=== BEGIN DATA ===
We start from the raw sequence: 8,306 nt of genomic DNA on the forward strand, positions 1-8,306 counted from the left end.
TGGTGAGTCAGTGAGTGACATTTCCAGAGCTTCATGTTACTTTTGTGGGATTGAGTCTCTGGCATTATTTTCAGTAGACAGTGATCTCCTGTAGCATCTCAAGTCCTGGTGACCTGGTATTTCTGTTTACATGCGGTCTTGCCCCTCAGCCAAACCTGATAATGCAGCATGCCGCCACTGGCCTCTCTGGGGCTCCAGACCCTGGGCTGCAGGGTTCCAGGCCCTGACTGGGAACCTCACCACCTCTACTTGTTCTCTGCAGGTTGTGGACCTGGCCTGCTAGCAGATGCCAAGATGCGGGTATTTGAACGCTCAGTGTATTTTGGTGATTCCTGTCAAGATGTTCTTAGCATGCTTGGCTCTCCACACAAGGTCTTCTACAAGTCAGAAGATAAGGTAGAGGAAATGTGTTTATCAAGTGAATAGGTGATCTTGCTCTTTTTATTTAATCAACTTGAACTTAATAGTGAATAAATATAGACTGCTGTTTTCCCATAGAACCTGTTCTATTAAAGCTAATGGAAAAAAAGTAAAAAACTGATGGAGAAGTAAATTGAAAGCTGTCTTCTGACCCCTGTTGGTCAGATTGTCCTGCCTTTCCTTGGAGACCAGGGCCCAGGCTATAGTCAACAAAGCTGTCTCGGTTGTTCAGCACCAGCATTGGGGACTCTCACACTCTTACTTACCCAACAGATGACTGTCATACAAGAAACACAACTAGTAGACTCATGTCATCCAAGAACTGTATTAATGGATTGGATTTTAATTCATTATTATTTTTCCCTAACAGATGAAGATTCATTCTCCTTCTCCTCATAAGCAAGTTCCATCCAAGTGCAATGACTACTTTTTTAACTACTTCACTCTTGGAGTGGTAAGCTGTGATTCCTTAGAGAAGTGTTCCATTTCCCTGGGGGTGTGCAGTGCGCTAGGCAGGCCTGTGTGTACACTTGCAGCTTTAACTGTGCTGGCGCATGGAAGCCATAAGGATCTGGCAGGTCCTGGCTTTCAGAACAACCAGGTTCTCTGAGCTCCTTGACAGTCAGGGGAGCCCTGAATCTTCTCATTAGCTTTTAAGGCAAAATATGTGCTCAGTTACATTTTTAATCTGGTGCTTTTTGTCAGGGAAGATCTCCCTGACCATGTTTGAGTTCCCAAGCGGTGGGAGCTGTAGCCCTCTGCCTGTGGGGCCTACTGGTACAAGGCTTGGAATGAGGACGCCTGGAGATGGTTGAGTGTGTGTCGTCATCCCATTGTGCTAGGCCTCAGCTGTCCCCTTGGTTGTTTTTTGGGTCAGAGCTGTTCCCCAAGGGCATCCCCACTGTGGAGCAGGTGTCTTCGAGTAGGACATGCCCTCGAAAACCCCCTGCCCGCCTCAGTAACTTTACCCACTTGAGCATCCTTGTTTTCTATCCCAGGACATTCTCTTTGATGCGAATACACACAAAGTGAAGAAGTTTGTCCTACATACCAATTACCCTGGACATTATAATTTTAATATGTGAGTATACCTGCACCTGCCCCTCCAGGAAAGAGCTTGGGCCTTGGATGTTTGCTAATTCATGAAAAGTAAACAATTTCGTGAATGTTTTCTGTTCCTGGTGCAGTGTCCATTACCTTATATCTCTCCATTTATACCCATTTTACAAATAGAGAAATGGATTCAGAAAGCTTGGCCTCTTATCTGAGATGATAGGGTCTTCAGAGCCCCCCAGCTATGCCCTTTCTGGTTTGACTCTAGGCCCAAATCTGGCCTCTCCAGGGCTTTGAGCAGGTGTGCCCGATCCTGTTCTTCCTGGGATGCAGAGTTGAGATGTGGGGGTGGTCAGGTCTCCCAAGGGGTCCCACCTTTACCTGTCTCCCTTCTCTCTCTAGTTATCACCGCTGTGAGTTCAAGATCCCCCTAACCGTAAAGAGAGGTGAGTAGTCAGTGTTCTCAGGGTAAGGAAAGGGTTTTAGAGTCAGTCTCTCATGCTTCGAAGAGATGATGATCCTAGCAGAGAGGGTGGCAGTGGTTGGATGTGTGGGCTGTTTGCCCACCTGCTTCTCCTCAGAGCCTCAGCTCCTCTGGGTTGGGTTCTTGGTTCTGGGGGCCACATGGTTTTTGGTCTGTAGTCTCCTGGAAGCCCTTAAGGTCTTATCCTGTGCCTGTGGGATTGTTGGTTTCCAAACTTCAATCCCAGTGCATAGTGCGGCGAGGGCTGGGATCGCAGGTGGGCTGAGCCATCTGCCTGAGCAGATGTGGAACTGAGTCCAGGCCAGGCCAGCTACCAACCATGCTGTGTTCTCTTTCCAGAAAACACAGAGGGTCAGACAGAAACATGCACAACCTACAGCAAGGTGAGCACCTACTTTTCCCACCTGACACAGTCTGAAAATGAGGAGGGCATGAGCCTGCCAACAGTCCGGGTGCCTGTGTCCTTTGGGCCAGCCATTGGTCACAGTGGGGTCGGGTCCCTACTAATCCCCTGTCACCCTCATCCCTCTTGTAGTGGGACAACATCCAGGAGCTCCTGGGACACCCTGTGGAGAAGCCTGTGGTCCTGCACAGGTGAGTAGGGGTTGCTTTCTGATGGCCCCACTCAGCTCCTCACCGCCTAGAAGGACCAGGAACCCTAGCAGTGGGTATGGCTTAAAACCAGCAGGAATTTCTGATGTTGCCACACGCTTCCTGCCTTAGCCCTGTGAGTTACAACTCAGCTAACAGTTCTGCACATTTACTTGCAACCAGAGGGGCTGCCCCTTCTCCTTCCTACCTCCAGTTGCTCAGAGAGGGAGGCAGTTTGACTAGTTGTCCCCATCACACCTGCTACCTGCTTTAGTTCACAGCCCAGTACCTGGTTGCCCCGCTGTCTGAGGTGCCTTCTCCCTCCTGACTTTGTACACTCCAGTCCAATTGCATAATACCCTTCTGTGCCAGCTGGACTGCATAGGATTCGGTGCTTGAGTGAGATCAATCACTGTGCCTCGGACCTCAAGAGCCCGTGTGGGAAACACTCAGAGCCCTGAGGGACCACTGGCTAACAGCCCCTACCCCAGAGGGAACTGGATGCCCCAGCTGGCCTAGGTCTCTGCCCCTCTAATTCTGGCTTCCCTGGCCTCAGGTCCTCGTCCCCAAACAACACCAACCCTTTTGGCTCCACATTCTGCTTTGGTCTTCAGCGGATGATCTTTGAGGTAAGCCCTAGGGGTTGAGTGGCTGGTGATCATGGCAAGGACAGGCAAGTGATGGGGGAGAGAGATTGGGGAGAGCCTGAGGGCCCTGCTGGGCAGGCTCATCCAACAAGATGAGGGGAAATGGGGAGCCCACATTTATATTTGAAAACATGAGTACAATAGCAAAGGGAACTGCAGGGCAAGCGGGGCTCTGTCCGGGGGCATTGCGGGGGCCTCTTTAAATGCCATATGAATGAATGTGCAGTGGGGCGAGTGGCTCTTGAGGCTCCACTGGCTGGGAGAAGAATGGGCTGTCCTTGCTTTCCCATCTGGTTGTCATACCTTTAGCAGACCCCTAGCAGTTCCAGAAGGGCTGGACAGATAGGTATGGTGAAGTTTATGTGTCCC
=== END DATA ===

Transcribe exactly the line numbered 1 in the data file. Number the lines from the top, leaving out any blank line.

We start from the raw sequence: 8,306 nt of genomic DNA on the forward strand, positions 1-8,306 counted from the left end.